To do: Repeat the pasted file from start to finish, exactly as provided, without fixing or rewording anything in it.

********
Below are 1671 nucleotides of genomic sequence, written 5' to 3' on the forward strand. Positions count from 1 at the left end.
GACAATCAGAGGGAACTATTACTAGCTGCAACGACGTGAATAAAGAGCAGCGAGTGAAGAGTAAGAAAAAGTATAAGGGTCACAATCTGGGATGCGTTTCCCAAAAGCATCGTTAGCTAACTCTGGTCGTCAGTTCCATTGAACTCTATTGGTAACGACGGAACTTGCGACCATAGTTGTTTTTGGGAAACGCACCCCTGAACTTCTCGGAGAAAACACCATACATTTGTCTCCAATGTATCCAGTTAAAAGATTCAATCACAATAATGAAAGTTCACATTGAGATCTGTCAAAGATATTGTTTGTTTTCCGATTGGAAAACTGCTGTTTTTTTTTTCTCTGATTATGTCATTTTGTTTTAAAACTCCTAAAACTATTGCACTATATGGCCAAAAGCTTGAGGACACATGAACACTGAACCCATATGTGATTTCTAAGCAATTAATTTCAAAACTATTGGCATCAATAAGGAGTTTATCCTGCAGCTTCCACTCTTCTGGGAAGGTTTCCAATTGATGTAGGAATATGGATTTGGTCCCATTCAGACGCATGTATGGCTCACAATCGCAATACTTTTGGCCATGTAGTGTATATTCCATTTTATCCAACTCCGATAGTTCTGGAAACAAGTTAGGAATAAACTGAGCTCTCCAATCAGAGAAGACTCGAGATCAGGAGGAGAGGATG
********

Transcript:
Below are 1671 nucleotides of genomic sequence, written 5' to 3' on the forward strand. Positions count from 1 at the left end.
GACAATCAGAGGGAACTATTACTAGCTGCAACGACGTGAATAAAGAGCAGCGAGTGAAGAGTAAGAAAAAGTATAAGGGTCACAATCTGGGATGCGTTTCCCAAAAGCATCGTTAGCTAACTCTGGTCGTCAGTTCCATTGAACTCTATTGGTAACGACGGAACTTGCGACCATAGTTGTTTTTGGGAAACGCACCCCTGAACTTCTCGGAGAAAACACCATACATTTGTCTCCAATGTATCCAGTTAAAAGATTCAATCACAATAATGAAAGTTCACATTGAGATCTGTCAAAGATATTGTTTGTTTTCCGATTGGAAAACTGCTGTTTTTTTTTTCTCTGATTATGTCATTTTGTTTTAAAACTCCTAAAACTATTGCACTATATGGCCAAAAGCTTGAGGACACATGAACACTGAACCCATATGTGATTTCTAAGCAATTAATTTCAAAACTATTGGCATCAATAAGGAGTTTATCCTGCAGCTTCCACTCTTCTGGGAAGGTTTCCAATTGATGTAGGAATATGGATTTGGTCCCATTCAGACGCATGTATGGCTCACAATCGCAATACTTTTGGCCATGTAGTGTATATTCCATTTTATCCAACTCCGATAGTTCTGGAAACAAGTTAGGAATAAACTGAGCTCTCCAATCAGAGAAGACTCGAGATCAGGAGGAGAGGATG